Thought: mobile apps are just hors d’oeuvres

horsdoeuvres

Yesterday morning, while I was making curtados in the kitchen, I was also trying to listen to the radio. The station was WNYC, New York’s main public radio station. The program at the time was This American Life. Since the espresso machine is noisy when extracting coffee or steaming milk, I kept looking for the pause button on the radio—out of habit. That’s because pausing is a feature present on the radio and podcasting apps on my phone and other mobile devices scattered around the house, all of which I tend to use for radio listening more than I use an actual radio.

So I decided to open TuneIn on my phone. TuneIn has been around for almost as long as we’ve had iPhones and Androids. It started as a way to play radio stations from all over the world, but has since broadened into “100,000+ live radio stations, plus on-demand content like podcasts & shows.” These are listed on its home screen in what I gather is something between a reverse chronological order list of stations I’ve listened to in the past, and the app’s best (yet wrong) guess of what I might want, or what that they want to promote… or I dunno. It’s hard to tell.

In other words, the app is now something of a pain, because if you want to listen to a radio station that’s not on its home page list, your easiest choice is to look it up, which takes time. Even if you “favorite” it, the best-guesswork (or whatever it is) system on the Home page buries what you want down the list somewhere among on-demand shows and podcasts (I’m guessing that’s what it is), none of which I have listened to once through the app.

Anyway, I found WNYC after awhile, and continued listening on the phone’s little speaker, hitting pause with my wet fingers while going through cutado-making routines.

While I was doing that, and thinking about how TuneIn is still the best of its breed (of tunes-every-station apps), and how all apps are works-in-progress, changing countless times over their life spans—and nearly all seem to be trying to do too much—this metaphor came to mind:

Mobile devices are just hors d’oeuvre trays, and apps are just hors d’oeuvres. Appetizers, not dinner. And nobody knows how to make dinner yet. Or even a dining room table.

So the kitchen just keeps serving up variations on the same old things. With radio it’s a mix of live stations, shows on their own, “on demand” shows or segments, podcasts and appeals to subscribe to a premium service. Weather, transit, fitness, news, photography, social… most of them evolve along similar broadening paths, trying along the way to lock you into their system.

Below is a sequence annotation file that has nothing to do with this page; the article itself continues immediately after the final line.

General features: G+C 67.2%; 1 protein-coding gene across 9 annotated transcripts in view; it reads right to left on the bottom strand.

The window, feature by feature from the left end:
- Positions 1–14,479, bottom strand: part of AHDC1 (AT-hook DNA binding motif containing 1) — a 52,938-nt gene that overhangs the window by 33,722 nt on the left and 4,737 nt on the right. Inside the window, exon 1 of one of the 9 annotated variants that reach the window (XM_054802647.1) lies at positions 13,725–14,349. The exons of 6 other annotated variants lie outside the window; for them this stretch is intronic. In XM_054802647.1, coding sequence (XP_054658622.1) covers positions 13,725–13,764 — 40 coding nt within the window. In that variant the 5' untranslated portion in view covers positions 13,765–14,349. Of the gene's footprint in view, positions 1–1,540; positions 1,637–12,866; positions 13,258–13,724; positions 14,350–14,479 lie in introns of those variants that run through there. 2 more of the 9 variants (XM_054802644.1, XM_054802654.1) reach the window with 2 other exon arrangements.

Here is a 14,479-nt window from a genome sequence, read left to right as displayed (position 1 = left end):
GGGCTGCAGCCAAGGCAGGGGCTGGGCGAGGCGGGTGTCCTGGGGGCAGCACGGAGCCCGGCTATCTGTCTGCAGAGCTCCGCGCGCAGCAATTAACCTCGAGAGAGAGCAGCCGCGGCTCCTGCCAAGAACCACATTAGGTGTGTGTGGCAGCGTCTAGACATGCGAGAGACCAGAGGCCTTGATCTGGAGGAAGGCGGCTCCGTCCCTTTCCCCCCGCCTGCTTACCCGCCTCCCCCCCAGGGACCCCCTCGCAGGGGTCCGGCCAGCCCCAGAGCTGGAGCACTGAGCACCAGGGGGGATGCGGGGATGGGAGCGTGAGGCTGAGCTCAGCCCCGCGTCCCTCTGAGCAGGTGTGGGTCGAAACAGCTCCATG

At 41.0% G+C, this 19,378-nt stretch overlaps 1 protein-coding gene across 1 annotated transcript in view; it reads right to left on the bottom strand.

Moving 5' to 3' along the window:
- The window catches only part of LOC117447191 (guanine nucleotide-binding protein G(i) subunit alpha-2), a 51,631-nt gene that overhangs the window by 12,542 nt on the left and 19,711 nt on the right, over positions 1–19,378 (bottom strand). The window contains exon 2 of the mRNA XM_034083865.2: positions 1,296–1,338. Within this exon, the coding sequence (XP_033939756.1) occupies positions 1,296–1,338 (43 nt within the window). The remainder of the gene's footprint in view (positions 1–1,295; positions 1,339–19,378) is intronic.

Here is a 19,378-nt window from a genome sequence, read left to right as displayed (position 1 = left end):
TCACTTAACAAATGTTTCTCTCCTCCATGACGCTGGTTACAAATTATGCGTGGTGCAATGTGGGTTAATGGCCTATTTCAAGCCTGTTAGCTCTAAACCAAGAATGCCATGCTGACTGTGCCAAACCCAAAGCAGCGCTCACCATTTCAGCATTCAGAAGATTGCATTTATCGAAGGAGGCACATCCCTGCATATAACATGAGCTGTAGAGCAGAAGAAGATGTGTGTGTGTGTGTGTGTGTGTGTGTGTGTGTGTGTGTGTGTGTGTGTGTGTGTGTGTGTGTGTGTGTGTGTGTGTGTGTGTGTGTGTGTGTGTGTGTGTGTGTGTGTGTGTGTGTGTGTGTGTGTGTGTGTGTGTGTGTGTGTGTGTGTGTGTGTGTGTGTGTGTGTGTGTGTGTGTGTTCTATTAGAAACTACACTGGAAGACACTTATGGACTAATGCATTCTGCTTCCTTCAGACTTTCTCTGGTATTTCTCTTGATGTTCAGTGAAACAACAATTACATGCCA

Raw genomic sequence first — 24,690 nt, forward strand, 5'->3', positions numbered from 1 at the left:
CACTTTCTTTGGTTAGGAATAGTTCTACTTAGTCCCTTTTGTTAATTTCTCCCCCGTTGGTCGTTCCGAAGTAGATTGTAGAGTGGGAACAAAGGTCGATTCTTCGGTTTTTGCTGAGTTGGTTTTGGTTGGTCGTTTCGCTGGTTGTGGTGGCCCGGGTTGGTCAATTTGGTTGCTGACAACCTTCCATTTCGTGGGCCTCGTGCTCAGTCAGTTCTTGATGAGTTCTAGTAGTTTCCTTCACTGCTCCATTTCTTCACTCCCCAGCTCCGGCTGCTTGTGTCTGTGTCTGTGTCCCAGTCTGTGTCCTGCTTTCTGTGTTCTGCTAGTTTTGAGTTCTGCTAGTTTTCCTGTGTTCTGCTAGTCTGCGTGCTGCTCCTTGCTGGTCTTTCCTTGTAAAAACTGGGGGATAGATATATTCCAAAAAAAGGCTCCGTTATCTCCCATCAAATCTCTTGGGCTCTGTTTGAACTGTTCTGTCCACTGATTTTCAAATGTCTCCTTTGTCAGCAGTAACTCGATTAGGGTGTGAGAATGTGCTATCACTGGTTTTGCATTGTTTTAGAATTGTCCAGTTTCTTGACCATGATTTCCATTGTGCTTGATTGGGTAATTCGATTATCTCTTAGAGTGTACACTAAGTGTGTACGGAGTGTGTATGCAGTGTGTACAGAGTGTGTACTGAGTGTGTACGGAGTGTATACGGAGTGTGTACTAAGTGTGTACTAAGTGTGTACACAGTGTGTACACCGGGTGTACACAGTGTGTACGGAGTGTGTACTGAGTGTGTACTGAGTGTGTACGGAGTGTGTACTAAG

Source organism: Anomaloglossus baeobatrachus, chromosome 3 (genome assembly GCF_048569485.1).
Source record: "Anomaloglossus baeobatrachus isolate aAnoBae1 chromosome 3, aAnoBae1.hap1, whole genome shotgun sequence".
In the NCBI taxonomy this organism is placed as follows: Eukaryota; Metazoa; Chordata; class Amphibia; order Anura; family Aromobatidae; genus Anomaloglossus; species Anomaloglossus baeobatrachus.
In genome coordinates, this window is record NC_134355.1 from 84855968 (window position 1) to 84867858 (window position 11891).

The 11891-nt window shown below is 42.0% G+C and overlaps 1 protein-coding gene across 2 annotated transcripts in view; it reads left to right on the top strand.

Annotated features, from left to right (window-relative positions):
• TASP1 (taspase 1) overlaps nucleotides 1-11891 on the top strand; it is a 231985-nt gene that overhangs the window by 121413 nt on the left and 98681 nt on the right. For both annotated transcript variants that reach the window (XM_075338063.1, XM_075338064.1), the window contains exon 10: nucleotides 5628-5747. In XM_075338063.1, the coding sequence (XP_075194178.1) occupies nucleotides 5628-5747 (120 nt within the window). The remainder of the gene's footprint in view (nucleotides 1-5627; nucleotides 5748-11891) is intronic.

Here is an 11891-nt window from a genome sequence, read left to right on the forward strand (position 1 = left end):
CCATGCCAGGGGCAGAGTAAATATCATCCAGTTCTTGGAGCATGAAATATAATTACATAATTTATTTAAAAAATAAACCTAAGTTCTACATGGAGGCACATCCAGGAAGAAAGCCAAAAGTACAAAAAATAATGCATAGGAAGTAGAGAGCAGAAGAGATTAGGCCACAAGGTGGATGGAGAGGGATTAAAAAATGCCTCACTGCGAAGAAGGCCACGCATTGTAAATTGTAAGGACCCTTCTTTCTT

The competition is good to have, and lots of good things happen on the platforms (or we wouldn’t use them so much), but the whole mess is also getting stale. Walled-garden platforms and apps from garden-run stores are now the box nobody seems to be thinking outside of.

We need something else for dinner. We also need a table to set it on, and utensils to eat it with. And none of those, I sense, are more than barely implicit in the hors d’oeuvres we’re chowing down now, or the trays they come on.

Bonus link.

2 comments

  1. Mihai Pintilie’s avatar

    I’m still using an old fashioned radio. Also the in-car radio. Don’t use to listen to the radio on the smartphone. Don’t know how to explain it, maybe I’m the old-fashioned guy.

  2. Alan Ralph’s avatar

    We still have a couple of DAB/FM radios around the house here. Unfortunately, every so often the signal will go (on DAB) or be filled with static (on FM). It used to be due to local taxi companies’ (ab)use of the frequency bands, but that has been curbed severely now so I’m suspecting the reliability or power of the transmitters is the issue.

    I used to have an Internet radio (made by Roberts), which worked but was very fiddly to set up and use—the form seriously hampered the function, in that case.

    I now use TuneIn on my iPad for most of my personal radio listening. It doubles up nicely as a clock-radio at night, provided I turn the brightness right now and remember to plug it in to charge if it’s below 50%. My biggest bugbear with it is that the controls are too small, probably because of design decisions made to allow the same app to work on both phones and tablets. Not good for my big fingers.

    Hmm, if mobile apps are hors d’oeuvres, I wonder what traditional desktop applications like Word or Photoshop would be, to carry forward the food analogy? Perhaps a medieval banquet? Extravagent, overloaded, with dishes on the table that seem decidedly odd to modern eyes, and other dishes that are probably best thrown under the table for the dogs to gnaw on?

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